Man claims brutality in April 12 incident Incident cited in accusations by black leaders.

April 26, 1991|By Larry Carson | Larry Carson,Evening Sun Staff

Malcolm Graham Underwood Jr. is a slim, short, but well-built man of 20, with a long, lateral scar under his right eye.

He says Baltimore County narcotics detectives gave him that scar, and a few bruises to go with it, the afternoon of April 12, when he was arrested on the parking lot of a fast-food restaurant on Security Boulevard at Whitehead Road.

Underwood's complaint was one of those cited Wednesday by a group of black community leaders who charged that county police have brutalized blacks in several recent incidents, and have harassed black and female officers on the force.

The Rev. W. James Favorite, pastor of Morning Star Baptist Church in the 100 block of Winters Lane, Catonsville, charged that four officers threw a black man to the ground and beat and kicked him in the face and ribs. Favorite complained to the U.S. Justice Department, according to a spokeswoman there.

But the clergyman said yesterday he himself never spoke with Underwood. He said Wednesday he had not asked county police if they were investigating the man's complaint.

Capt. Allan Webster, of the police department's internal affairs unit, said he is investigating the incident.

A police report of the incident said two undercover detectives were part of a narcotics surveillance team watching a nearby motel about 2 p.m. April 12.

The detectives were ordered to arrest three men leaving the motel in a car. They did so, then returned to their spot on the Wendy's parking lot.

They then spotted two youths standing on the lot, and suspected they might be "lookouts" for drug dealers, police said. One youth fit the description of someone targeted in the drug investigation. The two youths were joined by a third and they all approached the unmarked police car and looked it over carefully.

Police said one of the youths said, "You better have a gun, you white [expletive]." A man who police say was Underwood then said, "Get the [expletive] out of the car. We're going to [expletive] you over."

Police said the officers did not identify themselves for fear of ruining the drug operation. One youth ran into the restaurant and emerged with four others, who surrounded the officers' car while a vehicle entered the parking lot and blocked the car's escape route.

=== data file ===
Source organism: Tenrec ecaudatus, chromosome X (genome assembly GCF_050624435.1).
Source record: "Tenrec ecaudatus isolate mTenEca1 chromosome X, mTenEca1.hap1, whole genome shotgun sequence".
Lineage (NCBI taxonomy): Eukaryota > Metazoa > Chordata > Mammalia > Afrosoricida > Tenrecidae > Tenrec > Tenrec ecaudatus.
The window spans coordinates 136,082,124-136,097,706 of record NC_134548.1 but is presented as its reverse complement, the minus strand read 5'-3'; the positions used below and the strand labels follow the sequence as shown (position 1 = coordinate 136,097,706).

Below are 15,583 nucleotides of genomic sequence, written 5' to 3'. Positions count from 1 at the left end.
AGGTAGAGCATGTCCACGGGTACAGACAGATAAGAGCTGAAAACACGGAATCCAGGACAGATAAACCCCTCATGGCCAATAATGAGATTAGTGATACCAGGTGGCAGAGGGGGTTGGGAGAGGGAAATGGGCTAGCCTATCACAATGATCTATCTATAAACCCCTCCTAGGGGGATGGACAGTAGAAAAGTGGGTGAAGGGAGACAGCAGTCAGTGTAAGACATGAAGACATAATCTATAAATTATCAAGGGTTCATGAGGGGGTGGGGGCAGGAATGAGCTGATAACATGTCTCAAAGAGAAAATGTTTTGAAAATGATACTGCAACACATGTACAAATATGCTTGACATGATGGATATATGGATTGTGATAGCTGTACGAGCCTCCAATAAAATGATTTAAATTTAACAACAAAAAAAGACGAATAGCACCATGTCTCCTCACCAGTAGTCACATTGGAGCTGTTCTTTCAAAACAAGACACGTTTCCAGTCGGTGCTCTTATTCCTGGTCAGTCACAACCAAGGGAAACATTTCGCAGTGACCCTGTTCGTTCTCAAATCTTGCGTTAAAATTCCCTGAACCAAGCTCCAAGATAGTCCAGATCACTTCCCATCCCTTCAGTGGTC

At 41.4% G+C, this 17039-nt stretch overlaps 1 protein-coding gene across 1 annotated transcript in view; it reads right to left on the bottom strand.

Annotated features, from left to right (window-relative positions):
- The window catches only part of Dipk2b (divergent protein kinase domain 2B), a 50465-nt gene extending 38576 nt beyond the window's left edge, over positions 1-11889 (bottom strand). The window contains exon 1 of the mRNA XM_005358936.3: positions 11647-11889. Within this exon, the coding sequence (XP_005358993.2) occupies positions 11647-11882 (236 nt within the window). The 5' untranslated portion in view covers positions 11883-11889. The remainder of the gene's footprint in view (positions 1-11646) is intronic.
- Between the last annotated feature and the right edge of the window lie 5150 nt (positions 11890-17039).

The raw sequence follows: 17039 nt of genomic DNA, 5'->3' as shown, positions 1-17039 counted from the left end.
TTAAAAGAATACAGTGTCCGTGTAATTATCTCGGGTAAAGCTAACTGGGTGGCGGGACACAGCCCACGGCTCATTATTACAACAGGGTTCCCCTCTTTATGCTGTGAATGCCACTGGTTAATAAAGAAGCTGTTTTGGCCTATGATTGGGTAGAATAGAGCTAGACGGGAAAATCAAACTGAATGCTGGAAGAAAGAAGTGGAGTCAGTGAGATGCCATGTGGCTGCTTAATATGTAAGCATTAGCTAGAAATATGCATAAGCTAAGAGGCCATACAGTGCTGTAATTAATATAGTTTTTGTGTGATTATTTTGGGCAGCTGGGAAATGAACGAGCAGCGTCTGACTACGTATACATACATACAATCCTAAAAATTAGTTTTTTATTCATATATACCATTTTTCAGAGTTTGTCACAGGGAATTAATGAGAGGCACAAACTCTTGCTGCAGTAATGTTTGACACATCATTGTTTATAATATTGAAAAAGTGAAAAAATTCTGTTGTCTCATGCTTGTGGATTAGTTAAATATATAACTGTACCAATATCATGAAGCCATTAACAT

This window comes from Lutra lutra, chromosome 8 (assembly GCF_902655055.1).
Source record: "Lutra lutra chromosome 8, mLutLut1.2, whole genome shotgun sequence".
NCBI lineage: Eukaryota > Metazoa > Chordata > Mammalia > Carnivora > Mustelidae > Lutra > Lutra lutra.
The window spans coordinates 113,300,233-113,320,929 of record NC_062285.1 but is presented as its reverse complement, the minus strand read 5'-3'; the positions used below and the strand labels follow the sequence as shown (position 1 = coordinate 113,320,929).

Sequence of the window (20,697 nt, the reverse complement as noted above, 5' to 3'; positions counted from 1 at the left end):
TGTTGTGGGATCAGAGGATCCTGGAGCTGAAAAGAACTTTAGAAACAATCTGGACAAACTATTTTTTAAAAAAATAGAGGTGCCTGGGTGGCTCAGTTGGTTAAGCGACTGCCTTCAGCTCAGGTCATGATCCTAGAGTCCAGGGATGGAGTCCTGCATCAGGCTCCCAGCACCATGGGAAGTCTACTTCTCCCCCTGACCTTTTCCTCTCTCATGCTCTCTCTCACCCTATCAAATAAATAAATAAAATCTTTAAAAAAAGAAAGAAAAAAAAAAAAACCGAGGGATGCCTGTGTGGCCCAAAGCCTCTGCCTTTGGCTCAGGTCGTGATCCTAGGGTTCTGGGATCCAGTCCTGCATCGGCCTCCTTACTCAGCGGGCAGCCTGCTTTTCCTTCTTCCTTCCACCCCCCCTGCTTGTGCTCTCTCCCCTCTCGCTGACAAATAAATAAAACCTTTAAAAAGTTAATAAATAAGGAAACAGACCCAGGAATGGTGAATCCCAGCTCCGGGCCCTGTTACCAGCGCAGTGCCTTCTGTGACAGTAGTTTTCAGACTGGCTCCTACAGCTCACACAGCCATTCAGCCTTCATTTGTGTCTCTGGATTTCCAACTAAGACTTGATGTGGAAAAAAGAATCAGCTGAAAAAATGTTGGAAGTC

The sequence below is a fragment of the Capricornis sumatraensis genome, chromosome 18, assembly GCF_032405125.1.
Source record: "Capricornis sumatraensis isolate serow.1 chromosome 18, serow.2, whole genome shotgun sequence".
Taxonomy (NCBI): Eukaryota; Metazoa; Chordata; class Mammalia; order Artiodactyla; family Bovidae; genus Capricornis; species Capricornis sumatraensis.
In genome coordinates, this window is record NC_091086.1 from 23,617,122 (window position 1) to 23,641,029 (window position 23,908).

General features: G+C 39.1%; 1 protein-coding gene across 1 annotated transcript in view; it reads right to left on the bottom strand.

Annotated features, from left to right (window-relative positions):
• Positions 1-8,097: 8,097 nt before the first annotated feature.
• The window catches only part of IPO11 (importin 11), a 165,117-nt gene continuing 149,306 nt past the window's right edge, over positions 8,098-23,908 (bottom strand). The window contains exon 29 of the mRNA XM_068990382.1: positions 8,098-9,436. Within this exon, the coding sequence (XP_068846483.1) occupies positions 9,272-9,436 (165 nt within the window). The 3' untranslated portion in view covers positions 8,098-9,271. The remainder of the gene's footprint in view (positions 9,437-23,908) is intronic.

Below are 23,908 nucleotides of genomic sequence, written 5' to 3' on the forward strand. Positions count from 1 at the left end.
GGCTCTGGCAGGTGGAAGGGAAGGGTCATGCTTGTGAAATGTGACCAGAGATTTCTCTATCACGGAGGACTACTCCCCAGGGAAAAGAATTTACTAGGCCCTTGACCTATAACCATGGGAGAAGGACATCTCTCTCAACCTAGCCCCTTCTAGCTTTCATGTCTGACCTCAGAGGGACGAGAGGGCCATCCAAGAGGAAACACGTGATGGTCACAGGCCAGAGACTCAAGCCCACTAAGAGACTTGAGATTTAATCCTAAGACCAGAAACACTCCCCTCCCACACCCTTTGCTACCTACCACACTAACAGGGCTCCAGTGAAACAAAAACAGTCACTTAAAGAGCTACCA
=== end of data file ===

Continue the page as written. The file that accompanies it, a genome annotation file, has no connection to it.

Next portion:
The two detectives called for assistance on their car radio and then began trying to ease the car between the youths to get away.

That's when Underwood allegedly cursed them again and kicked the car, denting it, police said.

As marked police units began arriving, the two detectives got out and chased the man who had kicked the car. One detective tackled the man. The two officers, joined by another detective and a uniformed officer, then began yelling that they were police, but police said the man he had tackled continued fighting, hitting the officers and destroying an officer's watch.

Police had to order a "combative" crowd to move on.

Underwood was arrested and was taken to St. Agnes Hospital, where hospital officials said yesterday he was treated and released. Police forms said he had "back and eye injuries" and had blood in his urine. He was given a painkiller and released, the documents said.

Underwood was charged with destruction of property, resisting arrest and assault on police.

The officers' names have been withheld at the request of police because they work under cover.

Standing in the kitchen of his mother's Woodlawn townhouse yesterday, Underwood admitted he kicked the car, but insisted that he had a reason.

"I kicked the car because they ran over my property," he said, also insisting there were not seven youths surrounding the detectives' car, but only three young men and "a couple of girls."

Underwood refused to say more, saying his mother told him their lawyer does not want him to talk with reporters about the incident.

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